Virgin collapse may spell boon for Samoa Airways

Virgin Australia’s move to enter voluntary administration this week may mean a stronger position for Samoa Airways, if the national airline can survive the struggles facing the entire aviation sector, industry experts have said.

This week the Australian airline was denied a major loan from the Australian Government and has turned to Deloitte to run its affairs and decide what comes next.

IBISWorld Senior Industry Analyst Tom Youl said the Oceania region will see a lot less flights, costing more than usual should Virgin not survive this hit and it could spell a boon for Samoa Airways. 

“If there are gaps in the market and there are profitable routes we can expect airlines, after a lag time, to enter that market. Whether that is flights to Samoa to Australia or elsewhere, that remains to be seen.

“There will be less competition, and the extent to which it will benefit [Samoa Airways] will be hard to tell but it is more likely to be a benefit in the short term.”

Unfortunately for Samoa Airways, this may not be time to take advantage of their potentially stronger position in the market, with demand for flights at an all-time low and wholesale border restrictions unlikely to lift within the year. 

Aviation focused economist Benje Patterson said having more power in the marketplace is undoubtedly a good thing, but Virgin’s problems will be Samoa Airways’ problems too. 

Aircraft are expensive and there are not enough passengers or demand for air freight to keep airlines sustainable, and now their operations have to be purely about staying alive until economies reopen. 

Mr. Patterson said even if Virgin survives voluntary administration, its problems – and the aviation industries problems – will be far from over.

“Not only do we have a complete curtailing of travel demand at present but it’s going to take a very long time before air travel recovers, even once those restrictions have been lifted,” he said.

As borders reopen, they will likely only open between clusters of countries with a similar grip on the pandemic outbreak, and there will be severe restrictions on who gets to travel, and how.

People will also be reluctant to travel initially, and the “catastrophic loss of wealth” and jobs will mean travel will return to its early days of being a luxury for the very few.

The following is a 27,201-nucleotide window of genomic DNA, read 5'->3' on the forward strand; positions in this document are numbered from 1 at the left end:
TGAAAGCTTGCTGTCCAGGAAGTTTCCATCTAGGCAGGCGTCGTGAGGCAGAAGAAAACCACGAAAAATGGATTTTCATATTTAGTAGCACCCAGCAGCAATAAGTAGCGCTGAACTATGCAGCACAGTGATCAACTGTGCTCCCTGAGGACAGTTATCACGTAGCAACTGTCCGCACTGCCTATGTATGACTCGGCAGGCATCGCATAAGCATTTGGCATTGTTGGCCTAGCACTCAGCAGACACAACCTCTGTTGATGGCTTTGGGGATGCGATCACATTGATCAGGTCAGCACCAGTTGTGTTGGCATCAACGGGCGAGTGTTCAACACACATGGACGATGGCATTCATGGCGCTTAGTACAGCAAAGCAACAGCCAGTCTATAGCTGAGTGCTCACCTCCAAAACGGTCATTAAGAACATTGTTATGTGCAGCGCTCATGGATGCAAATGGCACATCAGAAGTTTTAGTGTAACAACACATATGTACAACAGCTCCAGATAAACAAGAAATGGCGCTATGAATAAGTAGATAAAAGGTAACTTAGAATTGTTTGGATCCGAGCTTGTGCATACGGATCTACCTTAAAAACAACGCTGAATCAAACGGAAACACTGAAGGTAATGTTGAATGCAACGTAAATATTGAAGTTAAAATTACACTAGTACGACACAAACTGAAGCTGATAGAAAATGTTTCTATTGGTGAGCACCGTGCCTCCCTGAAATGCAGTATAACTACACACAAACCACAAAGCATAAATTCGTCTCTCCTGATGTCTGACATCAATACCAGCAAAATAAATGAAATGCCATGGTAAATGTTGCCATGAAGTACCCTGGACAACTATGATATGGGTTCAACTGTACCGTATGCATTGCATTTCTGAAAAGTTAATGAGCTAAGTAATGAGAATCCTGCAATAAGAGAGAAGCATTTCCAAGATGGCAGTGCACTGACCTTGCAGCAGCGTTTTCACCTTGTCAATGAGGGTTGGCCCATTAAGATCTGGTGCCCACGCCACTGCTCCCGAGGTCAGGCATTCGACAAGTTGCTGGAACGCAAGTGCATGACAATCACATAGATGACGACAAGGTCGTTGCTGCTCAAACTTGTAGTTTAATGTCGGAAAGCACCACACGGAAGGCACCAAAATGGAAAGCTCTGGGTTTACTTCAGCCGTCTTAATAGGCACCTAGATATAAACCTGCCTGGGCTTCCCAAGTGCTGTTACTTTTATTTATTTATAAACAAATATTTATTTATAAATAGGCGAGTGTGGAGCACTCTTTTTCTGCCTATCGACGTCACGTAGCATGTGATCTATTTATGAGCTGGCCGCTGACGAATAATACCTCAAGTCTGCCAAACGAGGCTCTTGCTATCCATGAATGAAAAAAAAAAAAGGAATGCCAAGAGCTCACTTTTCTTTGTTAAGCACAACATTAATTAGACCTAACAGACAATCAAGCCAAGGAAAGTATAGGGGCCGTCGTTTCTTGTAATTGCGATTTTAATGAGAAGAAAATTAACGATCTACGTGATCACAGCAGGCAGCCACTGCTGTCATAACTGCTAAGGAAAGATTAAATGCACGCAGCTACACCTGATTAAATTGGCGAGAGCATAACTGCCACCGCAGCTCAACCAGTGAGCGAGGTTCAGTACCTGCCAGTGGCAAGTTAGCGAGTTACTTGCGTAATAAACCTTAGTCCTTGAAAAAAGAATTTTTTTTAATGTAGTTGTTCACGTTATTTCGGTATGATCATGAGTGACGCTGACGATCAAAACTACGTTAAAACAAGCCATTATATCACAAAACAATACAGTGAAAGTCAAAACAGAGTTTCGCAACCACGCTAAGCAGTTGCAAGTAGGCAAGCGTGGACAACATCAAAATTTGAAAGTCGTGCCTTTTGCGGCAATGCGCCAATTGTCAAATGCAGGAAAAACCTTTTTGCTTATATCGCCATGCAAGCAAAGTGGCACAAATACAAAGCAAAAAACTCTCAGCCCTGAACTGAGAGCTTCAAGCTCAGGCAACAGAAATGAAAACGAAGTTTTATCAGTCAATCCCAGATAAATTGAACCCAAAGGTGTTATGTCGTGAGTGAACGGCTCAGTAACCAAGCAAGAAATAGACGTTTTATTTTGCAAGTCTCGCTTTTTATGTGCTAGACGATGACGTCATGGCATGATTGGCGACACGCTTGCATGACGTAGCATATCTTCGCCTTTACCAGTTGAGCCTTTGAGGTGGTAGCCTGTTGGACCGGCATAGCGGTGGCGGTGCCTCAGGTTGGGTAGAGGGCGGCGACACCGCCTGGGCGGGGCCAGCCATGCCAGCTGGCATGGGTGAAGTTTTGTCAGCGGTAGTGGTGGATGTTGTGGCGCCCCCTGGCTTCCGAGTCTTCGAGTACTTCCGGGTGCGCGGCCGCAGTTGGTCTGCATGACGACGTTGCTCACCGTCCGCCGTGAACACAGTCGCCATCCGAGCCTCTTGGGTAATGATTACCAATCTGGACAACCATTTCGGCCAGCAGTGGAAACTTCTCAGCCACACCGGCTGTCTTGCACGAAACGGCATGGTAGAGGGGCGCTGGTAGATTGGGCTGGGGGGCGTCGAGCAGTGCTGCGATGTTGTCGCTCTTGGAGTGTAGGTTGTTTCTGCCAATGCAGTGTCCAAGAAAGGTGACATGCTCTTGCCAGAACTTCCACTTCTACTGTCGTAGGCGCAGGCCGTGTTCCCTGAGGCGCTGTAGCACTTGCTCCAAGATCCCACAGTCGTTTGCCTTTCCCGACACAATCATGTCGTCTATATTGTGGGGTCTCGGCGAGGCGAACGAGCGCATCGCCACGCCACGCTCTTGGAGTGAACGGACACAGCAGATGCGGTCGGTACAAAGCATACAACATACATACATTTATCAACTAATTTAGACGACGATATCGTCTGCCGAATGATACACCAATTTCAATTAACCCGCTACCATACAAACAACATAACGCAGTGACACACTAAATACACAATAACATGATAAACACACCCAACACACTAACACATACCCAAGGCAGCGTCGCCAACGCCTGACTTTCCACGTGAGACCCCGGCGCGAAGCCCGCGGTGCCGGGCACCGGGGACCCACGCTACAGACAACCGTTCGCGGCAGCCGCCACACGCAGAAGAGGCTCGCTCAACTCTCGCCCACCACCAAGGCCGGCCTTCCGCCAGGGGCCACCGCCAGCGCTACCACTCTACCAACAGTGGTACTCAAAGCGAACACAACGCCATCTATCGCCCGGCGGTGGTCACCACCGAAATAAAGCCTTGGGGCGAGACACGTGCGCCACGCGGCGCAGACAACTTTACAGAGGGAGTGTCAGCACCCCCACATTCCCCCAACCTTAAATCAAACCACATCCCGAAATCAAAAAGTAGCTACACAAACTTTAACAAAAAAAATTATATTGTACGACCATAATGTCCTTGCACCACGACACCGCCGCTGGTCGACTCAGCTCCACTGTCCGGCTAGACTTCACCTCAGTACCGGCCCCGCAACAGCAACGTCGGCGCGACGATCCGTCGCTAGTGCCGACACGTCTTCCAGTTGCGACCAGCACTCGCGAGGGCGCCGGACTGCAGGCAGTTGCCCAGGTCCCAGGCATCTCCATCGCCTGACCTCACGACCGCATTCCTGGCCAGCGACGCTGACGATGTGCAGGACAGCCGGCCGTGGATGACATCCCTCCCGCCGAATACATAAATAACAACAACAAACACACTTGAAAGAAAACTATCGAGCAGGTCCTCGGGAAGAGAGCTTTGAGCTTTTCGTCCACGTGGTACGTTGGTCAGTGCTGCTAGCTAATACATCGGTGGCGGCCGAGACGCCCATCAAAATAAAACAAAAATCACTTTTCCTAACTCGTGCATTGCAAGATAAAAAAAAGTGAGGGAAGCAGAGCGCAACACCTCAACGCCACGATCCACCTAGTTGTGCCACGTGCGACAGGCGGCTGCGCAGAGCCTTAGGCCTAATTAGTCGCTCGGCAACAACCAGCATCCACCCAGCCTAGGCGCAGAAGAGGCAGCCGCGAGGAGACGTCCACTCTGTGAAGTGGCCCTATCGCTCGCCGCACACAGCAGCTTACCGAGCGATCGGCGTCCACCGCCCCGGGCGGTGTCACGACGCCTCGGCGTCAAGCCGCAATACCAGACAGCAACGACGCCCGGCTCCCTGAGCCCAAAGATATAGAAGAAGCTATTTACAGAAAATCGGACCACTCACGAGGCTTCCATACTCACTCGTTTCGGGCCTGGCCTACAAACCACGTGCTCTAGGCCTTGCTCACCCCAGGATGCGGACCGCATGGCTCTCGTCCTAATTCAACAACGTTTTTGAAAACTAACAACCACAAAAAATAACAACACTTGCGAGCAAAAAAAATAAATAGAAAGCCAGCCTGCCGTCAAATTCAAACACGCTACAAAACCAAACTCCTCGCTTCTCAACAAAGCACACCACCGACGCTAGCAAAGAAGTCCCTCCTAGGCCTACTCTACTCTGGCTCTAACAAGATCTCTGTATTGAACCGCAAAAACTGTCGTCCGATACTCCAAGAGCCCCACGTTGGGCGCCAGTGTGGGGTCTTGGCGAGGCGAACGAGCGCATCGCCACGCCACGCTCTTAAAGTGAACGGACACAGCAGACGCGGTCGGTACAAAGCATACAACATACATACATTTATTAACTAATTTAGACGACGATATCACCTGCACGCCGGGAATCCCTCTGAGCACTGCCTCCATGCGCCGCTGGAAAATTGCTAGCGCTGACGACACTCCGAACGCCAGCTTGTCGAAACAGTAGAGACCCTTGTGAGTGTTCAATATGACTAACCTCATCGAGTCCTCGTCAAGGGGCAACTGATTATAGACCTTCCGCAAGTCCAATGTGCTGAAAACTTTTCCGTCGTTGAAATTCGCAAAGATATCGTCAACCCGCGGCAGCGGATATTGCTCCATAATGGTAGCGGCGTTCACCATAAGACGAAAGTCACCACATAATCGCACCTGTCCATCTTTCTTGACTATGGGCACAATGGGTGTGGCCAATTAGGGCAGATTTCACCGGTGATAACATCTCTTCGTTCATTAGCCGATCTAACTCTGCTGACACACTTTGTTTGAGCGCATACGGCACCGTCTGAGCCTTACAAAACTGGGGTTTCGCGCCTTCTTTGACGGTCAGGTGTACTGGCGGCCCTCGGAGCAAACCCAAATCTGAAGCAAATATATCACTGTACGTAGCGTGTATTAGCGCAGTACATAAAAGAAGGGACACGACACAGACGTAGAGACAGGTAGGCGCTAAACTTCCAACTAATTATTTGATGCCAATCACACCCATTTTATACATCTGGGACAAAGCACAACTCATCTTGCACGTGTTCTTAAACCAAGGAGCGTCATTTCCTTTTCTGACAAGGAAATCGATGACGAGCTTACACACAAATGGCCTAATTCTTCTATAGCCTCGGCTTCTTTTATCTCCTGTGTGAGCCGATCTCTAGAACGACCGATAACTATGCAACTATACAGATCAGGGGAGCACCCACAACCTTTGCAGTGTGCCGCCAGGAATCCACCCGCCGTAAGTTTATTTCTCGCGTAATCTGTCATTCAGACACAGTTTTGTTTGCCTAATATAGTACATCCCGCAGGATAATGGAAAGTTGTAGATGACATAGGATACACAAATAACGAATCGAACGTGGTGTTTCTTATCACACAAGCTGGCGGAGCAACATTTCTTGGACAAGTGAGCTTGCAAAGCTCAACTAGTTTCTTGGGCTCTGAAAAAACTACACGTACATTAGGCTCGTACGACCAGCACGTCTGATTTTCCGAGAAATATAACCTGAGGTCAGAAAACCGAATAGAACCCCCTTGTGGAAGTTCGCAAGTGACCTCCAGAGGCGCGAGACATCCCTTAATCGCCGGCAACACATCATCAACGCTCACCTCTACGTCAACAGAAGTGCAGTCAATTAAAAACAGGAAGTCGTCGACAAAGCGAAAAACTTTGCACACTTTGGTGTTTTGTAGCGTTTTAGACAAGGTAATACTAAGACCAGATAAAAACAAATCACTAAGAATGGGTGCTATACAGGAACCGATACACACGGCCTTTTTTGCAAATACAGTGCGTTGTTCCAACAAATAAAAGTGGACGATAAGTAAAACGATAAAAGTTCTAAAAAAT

“It will just not be on the agenda for many people for quite some time.”

Mr. Youl said if it survives, it will be years before Virgin Australia starts flying internationally again, leaving Samoa Airways and its Pacific peers to run routes into Australia.

“Working from the best guesses we have now, there will be a lag between Virgin going into administration and going into the international market again could be five to ten years, if at all,” he said.

“There will be opportunities for smaller airlines to expand, assuming coronavirus doesn’t become a super long term factor, there might be gaps in the market that smartly run airlines can take advantage of.”  

Based on the aviation industry’s bounce-back after the Global Financial Crisis in 2008 and the (Severe Acute Respiratory Syndrome (S.A.R.S.) outbreak in 2003, Mr. Youl expects it will take minimum three months before the appetite for flying returns, and those who can afford it begin to travel long distances again.

He said after both crises, growth was strong and even rapid, which could be a silver lining for any airline that survives this downturn, especially after a vaccine is made and distributed. 

Virgin Australia has 16,000 staff and it is unclear how they will fare. It has hired Deloitte as its Administrator, which is working to restructure and refinance the business.

Its collapse comes after the Australian Federal government refused to bail the airline out of its economic crash this week, denying a request for $1.4 billion.

In a video shared online, founder of the now ailing airline Richard Branson called out the Australian Government for not funding them.

“In most countries federal governments have stepped in in this unprecedented crisis for aviation, to help their airlines. Sadly, that has not happened in Australia.”

He said he promised to “work day and night” to bring about a new beginning for the company. 

“20 years ago we wanted to bring much needed competition to Australia’s skies, to lower airfares, to give consumers choice, to create thousands of jobs and to put a smile on people’s faces. 

“This is not the end for Virgin Australia."

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